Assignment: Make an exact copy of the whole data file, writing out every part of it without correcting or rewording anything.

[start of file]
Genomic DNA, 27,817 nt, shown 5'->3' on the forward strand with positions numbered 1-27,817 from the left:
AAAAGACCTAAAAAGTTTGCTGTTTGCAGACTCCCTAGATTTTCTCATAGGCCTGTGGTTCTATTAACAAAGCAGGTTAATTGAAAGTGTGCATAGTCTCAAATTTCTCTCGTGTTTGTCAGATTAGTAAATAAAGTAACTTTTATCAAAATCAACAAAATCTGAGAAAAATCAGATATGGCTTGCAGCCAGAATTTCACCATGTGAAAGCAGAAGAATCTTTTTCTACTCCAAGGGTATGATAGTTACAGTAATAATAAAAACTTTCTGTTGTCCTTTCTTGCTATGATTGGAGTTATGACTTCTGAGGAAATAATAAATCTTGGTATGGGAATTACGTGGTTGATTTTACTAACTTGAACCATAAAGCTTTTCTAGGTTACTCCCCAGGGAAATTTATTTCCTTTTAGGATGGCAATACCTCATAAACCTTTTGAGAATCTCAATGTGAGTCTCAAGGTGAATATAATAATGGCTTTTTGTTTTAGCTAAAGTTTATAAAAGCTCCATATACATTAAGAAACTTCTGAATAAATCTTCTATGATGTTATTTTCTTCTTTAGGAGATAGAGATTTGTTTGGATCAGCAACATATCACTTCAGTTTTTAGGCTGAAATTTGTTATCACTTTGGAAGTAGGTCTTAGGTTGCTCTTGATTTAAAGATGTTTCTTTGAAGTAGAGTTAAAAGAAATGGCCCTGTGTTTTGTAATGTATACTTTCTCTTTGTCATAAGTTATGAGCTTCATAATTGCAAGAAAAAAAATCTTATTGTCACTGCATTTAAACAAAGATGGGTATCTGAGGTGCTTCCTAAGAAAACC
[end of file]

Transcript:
Genomic DNA, 27,817 nt, shown 5'->3' on the forward strand with positions numbered 1-27,817 from the left:
AAAAGACCTAAAAAGTTTGCTGTTTGCAGACTCCCTAGATTTTCTCATAGGCCTGTGGTTCTATTAACAAAGCAGGTTAATTGAAAGTGTGCATAGTCTCAAATTTCTCTCGTGTTTGTCAGATTAGTAAATAAAGTAACTTTTATCAAAATCAACAAAATCTGAGAAAAATCAGATATGGCTTGCAGCCAGAATTTCACCATGTGAAAGCAGAAGAATCTTTTTCTACTCCAAGGGTATGATAGTTACAGTAATAATAAAAACTTTCTGTTGTCCTTTCTTGCTATGATTGGAGTTATGACTTCTGAGGAAATAATAAATCTTGGTATGGGAATTACGTGGTTGATTTTACTAACTTGAACCATAAAGCTTTTCTAGGTTACTCCCCAGGGAAATTTATTTCCTTTTAGGATGGCAATACCTCATAAACCTTTTGAGAATCTCAATGTGAGTCTCAAGGTGAATATAATAATGGCTTTTTGTTTTAGCTAAAGTTTATAAAAGCTCCATATACATTAAGAAACTTCTGAATAAATCTTCTATGATGTTATTTTCTTCTTTAGGAGATAGAGATTTGTTTGGATCAGCAACATATCACTTCAGTTTTTAGGCTGAAATTTGTTATCACTTTGGAAGTAGGTCTTAGGTTGCTCTTGATTTAAAGATGTTTCTTTGAAGTAGAGTTAAAAGAAATGGCCCTGTGTTTTGTAATGTATACTTTCTCTTTGTCATAAGTTATGAGCTTCATAATTGCAAGAAAAAAAATCTTATTGTCACTGCATTTAAACAAAGATGGGTATCTGAGGTGCTTCCTAAGAAAACC